Pushing that further, I’d love to see a follow-up post with your thoughts on taking the answers to those questions and weighing them against each other to come up with a prioritized to-do list …because if you’re me, the answers to those questions could give you 20 things that would never get accomplished in one day!

    This is so smart, Alyssa. Thank you for sharing!

    • Ah yes, What are my goals? is a good one… Those definitely change each day…

      I totally agree. Sometimes I write down like, “Watch the next episode of White Collar” or “go swimming” because if I plan out time in my day to indulge in something fun, then I have something to look forward to all day and I don’t feel guilty when I do it because it was on my to-do list! 🙂

      That’s a good idea… What I do is start each week with making a categorized to do list and then add to it each day as I work through the questions. That way at least things don’t slip through the cracks! (And I’m then fully aware of how much work I’m not accomplishing! haha)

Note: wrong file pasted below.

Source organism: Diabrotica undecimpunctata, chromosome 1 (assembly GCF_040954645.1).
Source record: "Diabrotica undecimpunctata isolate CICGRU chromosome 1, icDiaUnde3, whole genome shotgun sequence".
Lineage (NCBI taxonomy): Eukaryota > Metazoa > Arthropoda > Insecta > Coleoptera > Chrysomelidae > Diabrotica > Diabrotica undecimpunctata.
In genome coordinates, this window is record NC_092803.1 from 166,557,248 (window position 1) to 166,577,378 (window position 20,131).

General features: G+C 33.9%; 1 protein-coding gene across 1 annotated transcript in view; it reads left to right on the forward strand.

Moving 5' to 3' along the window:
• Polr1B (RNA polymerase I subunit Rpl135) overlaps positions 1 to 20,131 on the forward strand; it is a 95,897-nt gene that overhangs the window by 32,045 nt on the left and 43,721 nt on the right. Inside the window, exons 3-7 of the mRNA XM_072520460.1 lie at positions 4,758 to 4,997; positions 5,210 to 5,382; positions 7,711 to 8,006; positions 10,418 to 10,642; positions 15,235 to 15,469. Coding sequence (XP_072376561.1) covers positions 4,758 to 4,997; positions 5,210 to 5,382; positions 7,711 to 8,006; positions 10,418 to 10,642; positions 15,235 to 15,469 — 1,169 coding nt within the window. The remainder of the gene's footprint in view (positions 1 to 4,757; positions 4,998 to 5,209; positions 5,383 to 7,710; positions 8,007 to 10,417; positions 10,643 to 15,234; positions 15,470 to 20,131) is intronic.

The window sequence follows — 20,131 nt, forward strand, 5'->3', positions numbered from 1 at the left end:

• Hmm that’s interesting about categorizing your to-do list. Is it categorized by the questions? I currently do one as “need to do now, want to do, bonus” although the want-to-do is actually bonus #1 and the actual bonus section is “this will never happen but just in case, I’m keeping it on my radar.”

        I’m not sure if we are just similar in our need to put relaxing activities on our to-do list, or if I’m an enabler by supporting you in that as well! 😉

        • So I categorize mine by the different clients we work with, plus a category for my website, one for personal development, and one for hourly america. so then when I ask myself the questions, I can see the 5-7 big projects I have going on and what needs to get done within each project. Basically my “personal development” list is stuff like napping, reading, time on the lake…relaxation is important! haha sometimes you need to write those things down so you don’t forget to enjoy life!

  • I often find the “what do I want to do” and “what will make me money” questions at odds with one another! I suspect I’m not alone.

Comments are closed.